If it turns out that Bales is simply “mad,” it does not follow that the same is true of Merah. It is untrue to claim, as Nicolas Sarkozy recently did, that the “Islamic faith has nothing to do with the insane motivations of this man [Merah],” for the concept of takfir has a precedent in earlier Islamic thought, specifically in the works of Ibn Taymiyyah, while jihad against non-Muslims has much broader elements in traditional theology that justify it.
To round off, it is worth coming back to Greenwald, who regards the likes of Faisal Shahzad as driven solely by political grievances (in Shahzad’s case, U.S. drone attacks in Pakistan) rather than any Islamist ideology. Where Greenwald errs is to assume that these grievances and ideology are mutually exclusive. Of course Shahzad is angry about American drones, but what he himself said in a video released by al-Arabiya illustrates that his motivations go beyond an aim to end drone strikes.
In particular, Shahzad declared, “You’ll see that the Muslim war has just started… until Islam is spread throughout the whole world.” This fits in with traditional ideas about jihad as warfare to expand the realm of Dar al-Islam. It is also notable that Shahzad affirmed his desire to avenge the death of Baitullah Mehsud, who was the leader of the Tehreek-e-Taliban until he was killed by a drone strike in August 2009. Mehsud outlined his goals as follows: Drive out the non-Muslims from Muslim lands, and then attack them in the West until they pay jizya or convert to Islam.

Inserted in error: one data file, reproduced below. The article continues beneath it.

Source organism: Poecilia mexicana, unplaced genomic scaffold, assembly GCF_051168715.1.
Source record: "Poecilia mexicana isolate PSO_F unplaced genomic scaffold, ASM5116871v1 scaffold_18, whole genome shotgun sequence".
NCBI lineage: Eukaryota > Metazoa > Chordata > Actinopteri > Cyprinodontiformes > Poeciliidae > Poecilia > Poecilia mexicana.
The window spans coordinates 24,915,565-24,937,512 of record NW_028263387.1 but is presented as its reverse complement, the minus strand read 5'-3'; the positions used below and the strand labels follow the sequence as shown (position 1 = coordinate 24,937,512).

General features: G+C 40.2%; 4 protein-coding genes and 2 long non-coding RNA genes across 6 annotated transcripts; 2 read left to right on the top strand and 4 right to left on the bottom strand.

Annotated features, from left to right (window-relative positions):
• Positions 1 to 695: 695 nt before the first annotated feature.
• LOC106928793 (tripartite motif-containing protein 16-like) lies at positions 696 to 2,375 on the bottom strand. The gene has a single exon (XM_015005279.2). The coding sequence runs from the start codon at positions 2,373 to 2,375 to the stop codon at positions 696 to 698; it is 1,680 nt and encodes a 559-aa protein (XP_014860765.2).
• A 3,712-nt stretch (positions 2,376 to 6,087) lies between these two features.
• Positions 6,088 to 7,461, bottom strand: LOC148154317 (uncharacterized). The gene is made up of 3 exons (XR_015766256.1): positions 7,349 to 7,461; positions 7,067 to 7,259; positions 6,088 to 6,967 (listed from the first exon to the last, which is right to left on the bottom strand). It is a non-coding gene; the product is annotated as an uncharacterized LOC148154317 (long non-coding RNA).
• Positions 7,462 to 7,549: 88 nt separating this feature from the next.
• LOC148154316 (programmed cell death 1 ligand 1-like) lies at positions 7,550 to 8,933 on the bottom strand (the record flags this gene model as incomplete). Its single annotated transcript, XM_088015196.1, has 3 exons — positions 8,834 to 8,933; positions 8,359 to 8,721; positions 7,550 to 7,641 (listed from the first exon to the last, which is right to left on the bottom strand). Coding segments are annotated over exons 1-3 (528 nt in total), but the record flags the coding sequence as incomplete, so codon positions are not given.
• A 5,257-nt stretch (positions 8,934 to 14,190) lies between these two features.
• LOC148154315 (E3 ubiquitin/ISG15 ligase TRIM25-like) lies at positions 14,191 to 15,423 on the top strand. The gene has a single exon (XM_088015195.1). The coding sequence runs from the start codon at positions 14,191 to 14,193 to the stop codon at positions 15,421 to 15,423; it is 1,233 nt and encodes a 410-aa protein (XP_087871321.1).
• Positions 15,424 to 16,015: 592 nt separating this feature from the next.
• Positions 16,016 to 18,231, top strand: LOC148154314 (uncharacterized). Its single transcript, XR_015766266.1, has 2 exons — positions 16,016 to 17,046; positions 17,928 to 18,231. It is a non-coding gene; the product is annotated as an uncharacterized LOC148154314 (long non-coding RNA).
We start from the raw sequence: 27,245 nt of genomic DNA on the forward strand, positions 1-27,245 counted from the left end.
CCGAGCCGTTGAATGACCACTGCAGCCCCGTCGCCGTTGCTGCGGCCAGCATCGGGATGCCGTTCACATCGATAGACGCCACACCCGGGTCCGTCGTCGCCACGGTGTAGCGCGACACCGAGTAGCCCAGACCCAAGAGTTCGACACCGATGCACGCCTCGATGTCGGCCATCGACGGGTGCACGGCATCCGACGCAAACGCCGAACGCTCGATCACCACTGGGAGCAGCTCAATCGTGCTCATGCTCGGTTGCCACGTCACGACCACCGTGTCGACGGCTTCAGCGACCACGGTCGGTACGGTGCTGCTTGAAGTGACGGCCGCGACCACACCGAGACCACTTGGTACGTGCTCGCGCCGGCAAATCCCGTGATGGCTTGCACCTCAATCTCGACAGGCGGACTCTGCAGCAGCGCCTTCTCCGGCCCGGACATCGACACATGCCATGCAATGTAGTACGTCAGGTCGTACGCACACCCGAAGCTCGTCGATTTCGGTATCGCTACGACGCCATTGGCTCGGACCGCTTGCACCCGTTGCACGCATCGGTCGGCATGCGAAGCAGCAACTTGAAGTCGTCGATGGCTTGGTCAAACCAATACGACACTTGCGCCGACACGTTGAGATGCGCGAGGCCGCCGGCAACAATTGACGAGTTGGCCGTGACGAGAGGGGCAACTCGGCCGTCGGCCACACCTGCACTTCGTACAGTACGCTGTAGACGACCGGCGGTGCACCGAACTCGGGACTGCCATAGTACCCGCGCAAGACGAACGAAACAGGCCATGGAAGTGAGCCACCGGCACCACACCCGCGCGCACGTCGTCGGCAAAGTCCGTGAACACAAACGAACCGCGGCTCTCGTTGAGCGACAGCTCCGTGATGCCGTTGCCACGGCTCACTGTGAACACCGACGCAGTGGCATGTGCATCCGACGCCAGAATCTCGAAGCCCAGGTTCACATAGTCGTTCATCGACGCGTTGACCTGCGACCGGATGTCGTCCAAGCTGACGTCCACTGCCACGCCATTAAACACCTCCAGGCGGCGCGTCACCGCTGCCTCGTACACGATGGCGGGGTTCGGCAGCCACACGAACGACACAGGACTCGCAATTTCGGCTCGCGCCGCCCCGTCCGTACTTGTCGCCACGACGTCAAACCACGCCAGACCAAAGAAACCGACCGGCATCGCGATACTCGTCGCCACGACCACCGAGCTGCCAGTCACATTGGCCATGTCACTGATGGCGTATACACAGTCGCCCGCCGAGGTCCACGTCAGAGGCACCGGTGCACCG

Recognizing that the problem of Islamist terrorism is foremost an issue of ideology with roots in traditional theology does not amount to characterizing the actions of Islamist militants as manifestations of “inscrutable hatred and evil” (to use Greenwald’s words). Rather, it is simply based on examining what the militants themselves say they want to achieve.
I am no fan of Obama’s “surge” in Afghanistan (based on the erroneous assumption that the primary cause of the decline in violence in Iraq from 2007 onwards was the increase of U.S. troop numbers and COIN strategy) or the use of drones, but these policies should not be changed merely because Faisal Shahzad is angered by them. It is difficult to think of a counter-terrorism measure against his fellow Islamist militants that would not similarly anger him.
Instead, a policy of containment is needed, and on the understanding that Islamism is ultimately rooted in questions of identity and the role of Sharia in the modern world, it should be acknowledged that the burden of stopping Islamist terrorism lies in the hands of Muslims.
Aymenn Jawad Al-Tamimi is a student at Brasenose College, Oxford University, and an adjunct fellow at the Middle East Forum.
Related: Extremists, Islam, Media/Blogsphere, Philosophy / Ideology, Political Correctness, Terrorist Groups